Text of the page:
The Stage (UK)

"... the cast perfectly marry playfulness and truthful emotional simplicity to extraordinary technical sophistication. It’s unadulterated joy: a huge, healing hug of a show, generous and utterly beguiling." Full Review

The Stage (UK)

"There’s an airy absence of detail in a piece that leaves us to weave meaning from its gossamer threads. It charms, but that – I’m genuinely sorry to say – doesn’t feel like quite enough." Full Review

The Stage (UK)

"Owen’s writing is so ferociously absorbing, and Melville’s performance so electric, that you can barely breathe as you watch." Full Review

The Stage (UK)

"Miller’s vivid language rings out like a burnished bell. And the play’s discordant clamour is our own." Full Review

The Stage (UK)

"The play is highly-charged: there are complex ideas here about class, compromise and responsibility; about the cost of success for Black people, and its fragility even after it has been hard-won. At times, it’s more dazzle than clarity. Fierce, funny and fascinating." Full Review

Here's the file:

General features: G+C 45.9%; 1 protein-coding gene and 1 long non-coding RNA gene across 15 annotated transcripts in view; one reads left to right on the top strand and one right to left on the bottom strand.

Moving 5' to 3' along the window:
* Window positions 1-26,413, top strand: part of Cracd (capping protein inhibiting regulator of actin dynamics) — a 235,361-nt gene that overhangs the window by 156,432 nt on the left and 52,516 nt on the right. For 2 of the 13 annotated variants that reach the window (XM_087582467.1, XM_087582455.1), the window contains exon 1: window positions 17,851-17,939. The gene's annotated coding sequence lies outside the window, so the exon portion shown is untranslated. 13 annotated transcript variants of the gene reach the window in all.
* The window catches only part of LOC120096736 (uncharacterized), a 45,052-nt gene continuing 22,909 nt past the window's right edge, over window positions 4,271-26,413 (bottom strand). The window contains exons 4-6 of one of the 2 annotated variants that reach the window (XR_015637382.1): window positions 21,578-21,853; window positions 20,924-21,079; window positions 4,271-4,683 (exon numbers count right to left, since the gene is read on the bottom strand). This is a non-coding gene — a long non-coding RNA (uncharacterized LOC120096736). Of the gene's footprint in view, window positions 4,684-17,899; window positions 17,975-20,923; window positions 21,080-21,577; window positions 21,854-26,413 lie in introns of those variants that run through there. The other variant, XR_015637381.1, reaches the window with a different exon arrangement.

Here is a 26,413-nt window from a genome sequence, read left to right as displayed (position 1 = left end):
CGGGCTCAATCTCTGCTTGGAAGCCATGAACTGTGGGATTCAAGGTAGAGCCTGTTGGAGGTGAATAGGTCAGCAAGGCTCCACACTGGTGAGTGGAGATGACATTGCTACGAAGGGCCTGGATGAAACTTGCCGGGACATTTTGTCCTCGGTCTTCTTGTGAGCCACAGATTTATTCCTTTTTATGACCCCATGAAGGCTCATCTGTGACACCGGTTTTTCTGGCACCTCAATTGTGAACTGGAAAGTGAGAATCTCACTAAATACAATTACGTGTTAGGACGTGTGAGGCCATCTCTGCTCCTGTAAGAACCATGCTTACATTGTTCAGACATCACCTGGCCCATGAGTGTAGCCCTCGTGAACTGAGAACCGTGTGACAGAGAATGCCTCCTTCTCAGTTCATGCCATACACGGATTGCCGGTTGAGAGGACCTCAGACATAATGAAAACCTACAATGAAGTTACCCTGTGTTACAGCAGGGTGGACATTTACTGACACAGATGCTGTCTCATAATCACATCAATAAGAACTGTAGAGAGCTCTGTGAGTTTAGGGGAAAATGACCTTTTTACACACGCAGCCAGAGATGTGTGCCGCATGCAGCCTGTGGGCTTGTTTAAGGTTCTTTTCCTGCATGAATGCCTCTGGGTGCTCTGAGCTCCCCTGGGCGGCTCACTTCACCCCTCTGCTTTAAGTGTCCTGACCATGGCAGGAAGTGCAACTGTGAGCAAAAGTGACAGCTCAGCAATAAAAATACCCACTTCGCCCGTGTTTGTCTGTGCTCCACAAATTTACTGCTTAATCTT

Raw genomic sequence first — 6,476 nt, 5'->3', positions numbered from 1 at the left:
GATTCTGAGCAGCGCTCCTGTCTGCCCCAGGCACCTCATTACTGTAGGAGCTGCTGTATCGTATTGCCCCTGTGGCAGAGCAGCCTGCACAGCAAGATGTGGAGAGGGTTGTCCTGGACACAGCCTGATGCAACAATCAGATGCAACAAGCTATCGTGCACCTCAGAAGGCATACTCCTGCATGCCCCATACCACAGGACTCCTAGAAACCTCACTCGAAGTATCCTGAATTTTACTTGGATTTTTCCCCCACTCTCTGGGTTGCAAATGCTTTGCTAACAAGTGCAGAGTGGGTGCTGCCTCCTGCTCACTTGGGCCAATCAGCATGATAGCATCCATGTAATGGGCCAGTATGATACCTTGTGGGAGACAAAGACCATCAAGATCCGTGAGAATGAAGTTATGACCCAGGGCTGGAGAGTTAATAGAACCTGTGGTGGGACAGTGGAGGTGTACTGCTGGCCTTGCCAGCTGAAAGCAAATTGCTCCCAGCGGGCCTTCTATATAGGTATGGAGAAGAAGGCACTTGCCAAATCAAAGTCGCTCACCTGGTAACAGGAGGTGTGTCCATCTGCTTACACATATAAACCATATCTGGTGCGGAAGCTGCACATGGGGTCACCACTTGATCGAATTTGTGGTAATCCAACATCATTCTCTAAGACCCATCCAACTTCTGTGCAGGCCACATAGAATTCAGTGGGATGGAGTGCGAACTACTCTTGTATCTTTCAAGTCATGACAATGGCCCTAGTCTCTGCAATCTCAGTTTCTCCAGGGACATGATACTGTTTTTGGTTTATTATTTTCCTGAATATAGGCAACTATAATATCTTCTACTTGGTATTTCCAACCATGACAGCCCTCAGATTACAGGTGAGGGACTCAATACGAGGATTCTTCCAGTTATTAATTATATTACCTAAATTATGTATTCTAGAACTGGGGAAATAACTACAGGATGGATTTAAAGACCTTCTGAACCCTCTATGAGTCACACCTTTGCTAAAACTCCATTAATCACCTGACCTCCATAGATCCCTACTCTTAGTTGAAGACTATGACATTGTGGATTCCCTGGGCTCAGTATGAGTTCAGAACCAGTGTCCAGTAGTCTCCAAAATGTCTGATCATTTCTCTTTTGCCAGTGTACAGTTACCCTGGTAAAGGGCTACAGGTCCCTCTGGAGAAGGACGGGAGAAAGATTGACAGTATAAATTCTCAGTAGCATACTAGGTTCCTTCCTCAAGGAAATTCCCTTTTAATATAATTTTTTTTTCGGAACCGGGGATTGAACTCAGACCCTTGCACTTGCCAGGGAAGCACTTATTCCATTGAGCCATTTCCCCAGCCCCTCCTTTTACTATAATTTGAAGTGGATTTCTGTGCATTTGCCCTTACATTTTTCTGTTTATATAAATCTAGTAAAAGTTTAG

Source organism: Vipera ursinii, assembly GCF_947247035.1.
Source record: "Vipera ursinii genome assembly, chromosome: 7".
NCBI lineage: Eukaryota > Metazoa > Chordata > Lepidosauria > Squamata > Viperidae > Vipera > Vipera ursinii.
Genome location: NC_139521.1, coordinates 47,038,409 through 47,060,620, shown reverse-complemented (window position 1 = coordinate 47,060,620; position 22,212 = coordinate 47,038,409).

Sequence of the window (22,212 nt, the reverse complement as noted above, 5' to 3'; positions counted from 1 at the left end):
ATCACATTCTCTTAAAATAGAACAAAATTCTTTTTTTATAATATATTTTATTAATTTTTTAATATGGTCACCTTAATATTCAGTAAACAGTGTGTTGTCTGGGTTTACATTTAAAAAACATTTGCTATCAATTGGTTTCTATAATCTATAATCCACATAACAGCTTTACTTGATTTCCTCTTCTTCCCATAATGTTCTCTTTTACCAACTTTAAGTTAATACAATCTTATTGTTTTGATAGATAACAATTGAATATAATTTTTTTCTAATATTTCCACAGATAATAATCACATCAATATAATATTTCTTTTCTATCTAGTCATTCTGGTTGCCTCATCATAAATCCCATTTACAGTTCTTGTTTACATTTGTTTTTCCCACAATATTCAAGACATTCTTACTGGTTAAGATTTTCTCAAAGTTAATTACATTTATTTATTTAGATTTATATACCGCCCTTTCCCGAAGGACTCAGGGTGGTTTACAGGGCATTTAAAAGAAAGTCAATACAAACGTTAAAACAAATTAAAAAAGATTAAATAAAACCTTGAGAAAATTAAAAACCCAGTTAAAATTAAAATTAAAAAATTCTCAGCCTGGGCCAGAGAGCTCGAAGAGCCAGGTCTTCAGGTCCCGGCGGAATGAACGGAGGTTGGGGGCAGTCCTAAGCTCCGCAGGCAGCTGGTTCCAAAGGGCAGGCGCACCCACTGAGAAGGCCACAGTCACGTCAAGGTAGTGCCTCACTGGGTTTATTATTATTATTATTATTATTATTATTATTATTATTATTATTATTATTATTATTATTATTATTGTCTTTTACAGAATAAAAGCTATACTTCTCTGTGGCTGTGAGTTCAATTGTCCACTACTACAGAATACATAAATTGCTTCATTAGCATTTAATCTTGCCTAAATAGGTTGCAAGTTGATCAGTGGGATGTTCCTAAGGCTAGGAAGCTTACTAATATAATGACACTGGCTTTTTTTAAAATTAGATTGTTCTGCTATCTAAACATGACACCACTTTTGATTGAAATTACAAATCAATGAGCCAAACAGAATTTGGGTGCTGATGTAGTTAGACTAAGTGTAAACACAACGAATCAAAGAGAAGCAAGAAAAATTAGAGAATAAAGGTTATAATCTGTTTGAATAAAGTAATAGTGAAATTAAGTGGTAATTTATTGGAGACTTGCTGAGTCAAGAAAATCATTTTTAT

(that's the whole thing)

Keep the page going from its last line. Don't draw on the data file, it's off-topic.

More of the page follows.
Silence (London)
Seven Dials
The Stage (UK)

" 'Silence', refers to a decades-long reluctance to revisit unspeakable suffering and Britain’s slowness to confront its role in it. There are moments of eloquent stillness and muted agony, but the piece is structurally fragmented – its characters scantly sketched." Full Review

The Times (UK)

"Of all the mechanicals I’ve encountered, these are among the rudest — and the most lovable." Full Review

The Times (UK)

"Life being as it nowadays is, there’s nothing about Elliot Clay’s song cycle that won’t strike a chord regardless of age, and older millennials are anyway hitting their forties." Full Review

Evelyn (London)
Elephant and Castle
The Times (UK)

"It’s all too scattershot, the nightmarish interludes failing to cohere with the more pedestrian scenes. And it never quite reaches the expected climax or unpacks its vague ideas about gendered violence, retribution and redemption, and our fascination with appalling true crime stories. Horrors hover over it, yet we remain fatally detached." Full Review